Friday, 4 March 2016

Lessons from Customer's perspective

Rekhaben Mansingbhai Maurya, Flat no. G-120, Umang Lambha

The issues that customers face are related to 'qualifying' for a housing loan and to the actual terms of borrowing. Entry barriers for home loans for this market segment, such as documentation, banking habits and income proof hinder mainstream housing finance companies and banks from lending to low income customers even though they are considered a “priority sector”. Based on the DBS experience, it is essential to invest in providing facilitating and handholding support for the customers. DBS established Griha Pravesh to provide such support and is actively promoting its use by other developers.

People with incomes of up to Rs.20,000 per month end up paying almost twice the interest that higher income customer's pay and that too in half the time. Also they get much lower loan to value ratio. The risk perception is unduly high despite extremely positive experiences of Housing Finance Institutions (HFIs) and Micro Finance Institutions (MFIs) dealing with this sector. Given this situation, the margin money component becomes a big barrier for many low income customers who would otherwise make it through.

People in this segment generally have very strong ties with their kith and kin, and helping each other is fundamental to their existence. Therefore joint families are not uncommon. However when a housing loan is given, HFIs still evaluate their credit worthiness in a very myopic manner owing to 'Guidelines of the Reserve Bank of India'. Thus, a family of 8 members having lived together for more than 10 years with a combined monthly income of Rs.22,000 is not eligible for a Rs.4,40,000 loan (given by 30% of monthly income as EMI), but will probably get a loan based on the incomes of the 'applicant and the co‐applicant'. Therefore their actual eligibility may come to about Rs.240,000, and a family that requires a minimum living space of about 500 sq.ft. can only afford a house of about 350 sq.ft. 

A majority of low income customers live in rented accommodation (even in informal settlements and slums) and find it difficult to pay both rent and pre‐EMI during the construction period. Therefore housing loans with a moratorium on interest during construction is desirable.

A throwback: Umang Lambha Customer Profiling 


Geetaben and Babubhai Chauhan, Umang Lambha, Flat No. R3-117
In order to better understand the target community it aims to serve, ASHRAM and Griha Pravesh undertook a survey of 360 of the 500 customers of DBS's first project “Umang Lambha” in May 2011. The findings from the survey, which are important for the different entities involved in the affordable housing segment, are given below.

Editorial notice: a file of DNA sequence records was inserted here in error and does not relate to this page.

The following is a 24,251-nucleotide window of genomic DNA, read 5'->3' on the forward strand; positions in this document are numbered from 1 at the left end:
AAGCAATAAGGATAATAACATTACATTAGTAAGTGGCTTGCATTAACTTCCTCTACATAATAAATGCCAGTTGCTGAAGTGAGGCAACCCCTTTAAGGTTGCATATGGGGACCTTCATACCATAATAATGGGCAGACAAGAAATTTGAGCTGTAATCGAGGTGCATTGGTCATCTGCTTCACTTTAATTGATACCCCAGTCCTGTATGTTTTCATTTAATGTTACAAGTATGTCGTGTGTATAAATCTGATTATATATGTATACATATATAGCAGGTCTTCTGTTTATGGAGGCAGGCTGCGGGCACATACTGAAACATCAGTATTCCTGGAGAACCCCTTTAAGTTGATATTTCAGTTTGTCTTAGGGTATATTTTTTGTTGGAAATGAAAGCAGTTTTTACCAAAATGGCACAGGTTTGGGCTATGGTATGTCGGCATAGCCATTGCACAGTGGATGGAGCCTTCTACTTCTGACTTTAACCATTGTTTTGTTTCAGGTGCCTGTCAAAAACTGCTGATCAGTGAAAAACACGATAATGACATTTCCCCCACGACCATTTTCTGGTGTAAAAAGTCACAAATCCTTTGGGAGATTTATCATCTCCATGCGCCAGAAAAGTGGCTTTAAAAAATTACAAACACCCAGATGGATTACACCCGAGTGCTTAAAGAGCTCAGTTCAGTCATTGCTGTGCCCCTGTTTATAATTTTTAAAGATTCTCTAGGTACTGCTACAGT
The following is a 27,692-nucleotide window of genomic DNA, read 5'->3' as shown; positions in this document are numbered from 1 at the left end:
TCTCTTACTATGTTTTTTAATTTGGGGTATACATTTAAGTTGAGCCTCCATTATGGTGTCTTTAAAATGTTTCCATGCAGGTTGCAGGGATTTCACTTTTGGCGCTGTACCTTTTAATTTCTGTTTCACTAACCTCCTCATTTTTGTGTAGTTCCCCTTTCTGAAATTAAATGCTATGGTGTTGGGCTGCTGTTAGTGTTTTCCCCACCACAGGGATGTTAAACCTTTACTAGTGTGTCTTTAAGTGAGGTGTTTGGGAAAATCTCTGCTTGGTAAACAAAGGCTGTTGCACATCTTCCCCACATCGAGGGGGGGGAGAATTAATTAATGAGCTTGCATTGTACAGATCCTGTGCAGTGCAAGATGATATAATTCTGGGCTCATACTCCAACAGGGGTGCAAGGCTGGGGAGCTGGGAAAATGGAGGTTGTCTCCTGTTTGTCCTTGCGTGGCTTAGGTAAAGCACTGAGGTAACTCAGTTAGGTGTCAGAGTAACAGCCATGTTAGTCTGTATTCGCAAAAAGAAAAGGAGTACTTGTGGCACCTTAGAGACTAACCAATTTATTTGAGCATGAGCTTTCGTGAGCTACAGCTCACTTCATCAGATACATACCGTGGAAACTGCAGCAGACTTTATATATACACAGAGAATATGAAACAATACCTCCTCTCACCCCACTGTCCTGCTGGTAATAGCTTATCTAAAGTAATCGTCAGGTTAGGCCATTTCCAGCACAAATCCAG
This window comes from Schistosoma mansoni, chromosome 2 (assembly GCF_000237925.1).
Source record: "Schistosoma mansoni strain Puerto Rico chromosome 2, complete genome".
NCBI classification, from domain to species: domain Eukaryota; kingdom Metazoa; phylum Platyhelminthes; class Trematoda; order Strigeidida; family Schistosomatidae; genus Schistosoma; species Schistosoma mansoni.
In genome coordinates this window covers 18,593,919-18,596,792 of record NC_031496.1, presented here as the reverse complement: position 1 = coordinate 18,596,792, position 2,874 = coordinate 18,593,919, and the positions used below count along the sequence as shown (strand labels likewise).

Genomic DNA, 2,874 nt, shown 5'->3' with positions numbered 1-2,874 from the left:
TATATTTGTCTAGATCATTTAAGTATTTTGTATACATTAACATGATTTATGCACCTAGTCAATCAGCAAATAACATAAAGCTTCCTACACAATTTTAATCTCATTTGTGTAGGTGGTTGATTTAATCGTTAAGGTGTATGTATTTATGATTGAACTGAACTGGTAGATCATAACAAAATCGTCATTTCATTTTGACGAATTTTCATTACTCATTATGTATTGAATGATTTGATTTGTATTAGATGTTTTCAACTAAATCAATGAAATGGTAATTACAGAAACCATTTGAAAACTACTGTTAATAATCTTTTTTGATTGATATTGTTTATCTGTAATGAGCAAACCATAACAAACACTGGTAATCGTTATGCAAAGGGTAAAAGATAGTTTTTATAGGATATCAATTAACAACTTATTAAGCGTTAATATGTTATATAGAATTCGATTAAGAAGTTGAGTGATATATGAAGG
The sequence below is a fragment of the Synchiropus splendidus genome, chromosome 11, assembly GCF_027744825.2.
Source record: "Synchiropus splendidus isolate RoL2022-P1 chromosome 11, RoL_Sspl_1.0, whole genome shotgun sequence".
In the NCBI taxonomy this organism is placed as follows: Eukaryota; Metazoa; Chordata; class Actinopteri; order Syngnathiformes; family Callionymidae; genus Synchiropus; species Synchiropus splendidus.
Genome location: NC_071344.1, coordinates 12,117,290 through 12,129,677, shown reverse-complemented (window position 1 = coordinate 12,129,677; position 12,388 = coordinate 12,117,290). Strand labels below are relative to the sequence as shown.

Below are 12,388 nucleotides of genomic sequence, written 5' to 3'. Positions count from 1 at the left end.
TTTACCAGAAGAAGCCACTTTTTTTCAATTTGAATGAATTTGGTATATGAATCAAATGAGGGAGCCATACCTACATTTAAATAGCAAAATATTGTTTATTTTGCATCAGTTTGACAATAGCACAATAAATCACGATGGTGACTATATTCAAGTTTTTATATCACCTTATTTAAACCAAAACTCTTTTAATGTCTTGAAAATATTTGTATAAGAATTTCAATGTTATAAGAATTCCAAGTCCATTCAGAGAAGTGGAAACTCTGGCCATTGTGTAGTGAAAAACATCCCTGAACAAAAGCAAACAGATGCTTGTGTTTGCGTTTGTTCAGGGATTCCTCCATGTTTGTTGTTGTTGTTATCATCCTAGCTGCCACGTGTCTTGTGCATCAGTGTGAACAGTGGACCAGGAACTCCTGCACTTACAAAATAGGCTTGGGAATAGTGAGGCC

Income Levels

56% of the respondents earn Rs.20,000 or less per month and 27% earn between Rs.20,000 to Rs.30,000 per month. Since many households have more than one earner and/or comprise joint families, there is a possibility that some respondents only reported their own incomes. Thus, there may be some under reporting of the family income.


Umang Lambha Customer Profile

Of the 60% respondents who are self-employed or informally employed, 36% are self-employed, 6% have small shops/ stalls, 9% are daily-wage workers, 3% are independent service providers such as plumbers, electricians, mechanics etc., 7% are working as auto-rickshaw and bus drivers or conductors etc. and 1 % are home-based workers. 40% of the respondents are formally employed/ salaried (4% in Government and 36% in private employment).

'Umang' : Happiness

In an environment where the Government is aggressively promoting construction of 'basic' houses for slum dwellers and the poor under various schemes, the DBS Team decided on creating a unique image for the houses it builds. The aim was to establish the significant and differentiated presence of DBS in the market – both for the customers and the investors/ financing institutions. The DBS Team therefore decided to create a 'brand' identity that highlighted the management's strategic focus and choices, quality, features and design of the apartments, and the added value in terms of community development initiatives. Since, the long-term aim is to have customers who are satisfied with physical and operational functionality, quality, and  performance of the schemes of DBS Communities, the Team decided on using the name “UMANG” - meaning Happiness. The name “Umang” draws attention to the emotional aspect and satisfaction customers would experience once they moved into DBS constructed housing projects.